No room for teachers on expert group
Sir, – I am not holding my breath waiting any positive outcomes from the so called expert group set up by the Minister for Education to address the current teacher supply and recruitment crisis. This group is described on the Department of Education’s own website as “a specialist group of stakeholders” but it is nothing of the sort and is anything but representative of the main stakeholders in our education system. It defies belief and logic that not a single representative of our 70,000 teachers was invited to attend and that space for the views of any of our 385,000 students nor a single parent could be accommodated. The committee is instead packed with spokespeople from the Department of Education and certain third-level institutions.
On reading the brief that this non-representative group has been given it is clear to see that its mission is to pick around the edges and not to address in any way the main reasons for the current teacher recruitment crisis.
The fact is that teaching is no longer considered a good career by graduates.
Applications to second-level teacher courses dropped by a massive 62 per cent between 2011 and 2017 and our newly qualified teachers are leaving the country in record numbers. The reasons for this sharp decline are easy to understand.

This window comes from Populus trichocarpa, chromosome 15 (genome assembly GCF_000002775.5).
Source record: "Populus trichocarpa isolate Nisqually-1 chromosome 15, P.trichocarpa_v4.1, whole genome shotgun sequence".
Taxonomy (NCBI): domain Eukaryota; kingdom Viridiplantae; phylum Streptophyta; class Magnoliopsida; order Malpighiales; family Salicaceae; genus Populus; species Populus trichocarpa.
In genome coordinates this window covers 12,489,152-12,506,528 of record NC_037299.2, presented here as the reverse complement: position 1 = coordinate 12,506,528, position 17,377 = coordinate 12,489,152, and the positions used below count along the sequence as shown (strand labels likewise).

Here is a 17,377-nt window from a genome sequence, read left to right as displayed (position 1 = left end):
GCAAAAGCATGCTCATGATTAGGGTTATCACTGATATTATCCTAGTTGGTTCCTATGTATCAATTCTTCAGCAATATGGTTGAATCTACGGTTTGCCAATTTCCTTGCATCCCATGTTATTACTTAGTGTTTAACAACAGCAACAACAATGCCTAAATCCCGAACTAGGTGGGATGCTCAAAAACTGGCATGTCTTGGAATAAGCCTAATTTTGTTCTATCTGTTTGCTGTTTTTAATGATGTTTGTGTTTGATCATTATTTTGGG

The workload for our educators has risen dramatically over the last decade or so. It seems that every few months or so the Department of Education rolls out a new initiative, policy or plan for classroom teachers to implement without any thought as how these will fit into the overall schedule.
New entrants to teaching are still on inferior pay-scales which are reduced well beyond the cuts endured by all public servants. Younger teachers are on significantly lower pay-scales than their longer-serving colleagues, despite carrying out exactly the same duties.
At second level, obtaining a permanent and pensionable job is becoming a rarity rather than the norm, and the lack of full-time jobs for recently qualified teachers is damaging education and creating instability in the classroom. Where once teachers applied for full-time, permanent positions, now they apply for fragments of jobs with little guarantee of employment from year to year.
Newly qualified teachers are forced to pay into a pension scheme that they are unlikely ever to get a net benefit from unless they live well into their 90s.
These are the main reasons why many schools are finding it near-impossible to find teachers across a range of subjects and it is only by addressing these issues that a solution can be found. – Yours, etc,
KEVIN P McCARTHY,